I imagine that if I cooked at a higher temperature (100-105F instead of 88-90), and held at this temperature a little longer, I would expel more whey. But I also imagine that if I did this, I'd end up with drier mozzarella. It's worth experimenting with. It'd seem that dry would be better for pizza, but mine wasn't really any more moist than the storebought -- just a little slimier.

OK, so at this point, on my list of things to play with, I've got: more kneading and more whey explusion. (And going back to bacterially cultured, but I'm trying to hold off on that until I can get the rest of the method mostly sorted out. I can't devote another 8 hours to babysitting a batch of mozzarella to have it turn into crumbly, dissolving chunks when I heat it up. I'm not strong enough for that. :P)

For the record, I'm using Ricki Carroll's recipe.

Also, not to be a jerk, but I have to tell you, Debi, George Carlin never said anything about the moments that take your breath away. He said a lot of great stuff, but he was way more cynical than that.


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Offline MrsKK

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Re: Pizza Test - Failure
« Reply #5 on: March 26, 2009, 07:56:41 AM »
I've had the same problems with my mozz getting slimey when left in brine for any length of time.  I now only brine it for about 2 hours at most, just enough time to give it some saltiness.

I've found that the 30 minute mozz just doesn't get that nice, gooey stretch to it when it melts.  It's an okay recipe when I'm short on cheese and time, but if I have my druthers, I make the cultured variety.

Offline Likesspace

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Re: Pizza Test - Failure
« Reply #6 on: March 26, 2009, 06:27:34 PM »
Hi guys,
I've posted this quite a few times before, but from my experience, melting cheese comes from a difference between the brine and the cheese.
The solution to this problem is really quite simple....make your brine out of the whey you drain from your cheese.
I used to have a terrible problem with my provolone melting during the brining phase yet once I switched to using the whey the problem went away.
Now, with any cheese that requires a brine batch I use the whey from the make.
Hope this helps.

Dave

Offline mako

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Re: Pizza Test - Failure
« Reply #7 on: March 26, 2009, 08:57:04 PM »
But but but... I DID make the brine from the whey I drained from my cheese.  >:(

A bunch of recipes call for a little bit of whey in your brine, but I figured if I wanted it to be the same acidity as the cheese, I might as well just use all whey. Especially since it was directly acidified, and wasn't going to continue to get stronger. (Although, maybe I do want it more acid than the cheese that's sitting in it. Some brine recipe I read the other day called for brines to be below a pH of 4.7, which is going to be more acid than just about any cheese. I don't remember enough chemistry to figure how that would affect things. Hmmmmm.)

Knowing that all whey has worked for you, Dave, I guess that leaves other options for why my cheese didn't stay together -- chief among them that 30 minute mozzarella just doesn't have the wherewithal to stand up to brining. Maybe I'm going to have to start making more zillion-minute mozzarella.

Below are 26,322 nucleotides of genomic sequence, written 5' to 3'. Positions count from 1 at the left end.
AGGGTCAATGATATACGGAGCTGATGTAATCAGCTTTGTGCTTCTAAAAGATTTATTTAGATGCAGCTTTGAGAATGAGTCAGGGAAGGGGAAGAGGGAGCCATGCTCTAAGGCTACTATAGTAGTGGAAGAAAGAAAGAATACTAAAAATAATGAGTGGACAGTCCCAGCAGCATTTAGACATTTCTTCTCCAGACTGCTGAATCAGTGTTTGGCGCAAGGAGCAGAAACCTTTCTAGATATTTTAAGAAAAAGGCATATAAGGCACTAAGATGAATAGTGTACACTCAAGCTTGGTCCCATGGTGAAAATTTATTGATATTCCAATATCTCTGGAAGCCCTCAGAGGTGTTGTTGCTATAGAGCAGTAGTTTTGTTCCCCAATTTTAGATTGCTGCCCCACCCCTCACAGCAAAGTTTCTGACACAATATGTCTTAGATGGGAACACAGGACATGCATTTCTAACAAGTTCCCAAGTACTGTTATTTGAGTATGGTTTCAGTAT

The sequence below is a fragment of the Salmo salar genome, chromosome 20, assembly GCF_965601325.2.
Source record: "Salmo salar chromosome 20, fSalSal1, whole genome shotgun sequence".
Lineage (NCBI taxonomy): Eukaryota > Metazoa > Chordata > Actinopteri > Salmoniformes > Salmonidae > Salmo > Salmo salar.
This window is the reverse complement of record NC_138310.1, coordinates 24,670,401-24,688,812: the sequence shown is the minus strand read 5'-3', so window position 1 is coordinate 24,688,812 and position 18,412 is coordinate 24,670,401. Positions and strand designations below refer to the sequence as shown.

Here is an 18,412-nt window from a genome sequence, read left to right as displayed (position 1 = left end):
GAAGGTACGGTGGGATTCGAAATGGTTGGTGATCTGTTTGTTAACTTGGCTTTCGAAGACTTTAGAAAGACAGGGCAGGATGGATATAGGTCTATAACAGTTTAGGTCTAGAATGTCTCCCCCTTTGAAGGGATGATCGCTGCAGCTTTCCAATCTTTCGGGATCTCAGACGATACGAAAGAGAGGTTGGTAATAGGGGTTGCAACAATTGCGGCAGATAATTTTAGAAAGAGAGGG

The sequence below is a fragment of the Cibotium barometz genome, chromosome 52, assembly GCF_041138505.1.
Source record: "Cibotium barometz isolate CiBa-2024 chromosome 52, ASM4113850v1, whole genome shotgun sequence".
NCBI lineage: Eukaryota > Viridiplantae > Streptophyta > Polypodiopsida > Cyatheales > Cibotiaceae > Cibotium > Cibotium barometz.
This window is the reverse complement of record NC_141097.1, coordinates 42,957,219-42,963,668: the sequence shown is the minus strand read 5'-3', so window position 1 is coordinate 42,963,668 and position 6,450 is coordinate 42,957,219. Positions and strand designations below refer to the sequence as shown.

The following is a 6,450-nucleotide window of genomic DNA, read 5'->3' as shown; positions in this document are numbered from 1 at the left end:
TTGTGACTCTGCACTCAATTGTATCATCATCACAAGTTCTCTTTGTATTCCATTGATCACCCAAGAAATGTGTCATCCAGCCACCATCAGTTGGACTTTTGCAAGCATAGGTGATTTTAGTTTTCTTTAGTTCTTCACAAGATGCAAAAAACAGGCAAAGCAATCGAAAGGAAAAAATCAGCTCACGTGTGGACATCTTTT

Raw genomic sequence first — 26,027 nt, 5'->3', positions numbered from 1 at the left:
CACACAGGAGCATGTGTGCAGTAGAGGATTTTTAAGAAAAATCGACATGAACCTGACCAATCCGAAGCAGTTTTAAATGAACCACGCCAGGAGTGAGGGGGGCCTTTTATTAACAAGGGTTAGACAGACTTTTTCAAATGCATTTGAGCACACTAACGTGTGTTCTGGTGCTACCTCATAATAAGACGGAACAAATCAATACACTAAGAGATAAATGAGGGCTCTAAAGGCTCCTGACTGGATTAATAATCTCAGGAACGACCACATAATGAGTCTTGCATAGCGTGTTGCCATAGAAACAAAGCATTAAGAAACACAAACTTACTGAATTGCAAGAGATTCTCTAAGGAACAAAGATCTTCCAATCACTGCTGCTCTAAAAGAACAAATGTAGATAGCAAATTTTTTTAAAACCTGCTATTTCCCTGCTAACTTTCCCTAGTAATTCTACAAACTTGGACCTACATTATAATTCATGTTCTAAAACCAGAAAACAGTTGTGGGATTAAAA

Offline DeejayDebi

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Re: Pizza Test - Failure
« Reply #8 on: March 26, 2009, 10:01:09 PM »
Also, not to be a jerk, but I have to tell you, Debi, George Carlin never said anything about the moments that take your breath away. He said a lot of great stuff, but he was way more cynical than that.


Oh well I copied from the Plan of the Week at work. People get miss quoted all the time.

Offline Terfst

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Re: Pizza Test - Failure
« Reply #9 on: September 13, 2009, 03:38:16 PM »

It may be, and I am not sure of it, the exchange of calcium from the cheese to the brine. If you add calcium chloride to the brine mixture or use the whey, it should not happen. The cheese will retain it's calcium instead of transferring it to the brine and then becoming mush.


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Offline squirrel

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Re: Pizza Test - Failure
« Reply #10 on: September 13, 2009, 10:06:59 PM »
To address the question of brine pH differing from cheese pH, we can look to "American Farmstead Cheese" for an answer. The book says:

  • brine pH greater than cheese pH produces a soft, pasty, slimy rind with whey drainage out of the cheese and fast salt uptake.
  • brine pH equal to cheese pH produces a firm, thin skin with ideal, consistent salt uptake and cheese salt content
  • brine pH less than cheese pH produces a hard, tough as cow horn rind with slow salt uptake

Offline Michelle

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Re: Pizza Test - Failure
« Reply #11 on: September 28, 2009, 03:27:21 PM »
Hi mako

Your mozz looks great.  I'm guessing you prefere the mozz when it melts all over your pizza.  But to to be honest, the half with your cheese on it looks exactly like the way pizzas do in Italy.  The italian fresh mozzarella stays in white lumps on the pizza and does not spread out, melt and bubble like the older, yellower stuff you get from the shops (and on the Chain store pizzas).  So, I guess you could say yours is much more authentic and definitely not a failure!

Regards,
Michelle
Taranaki, New Zealand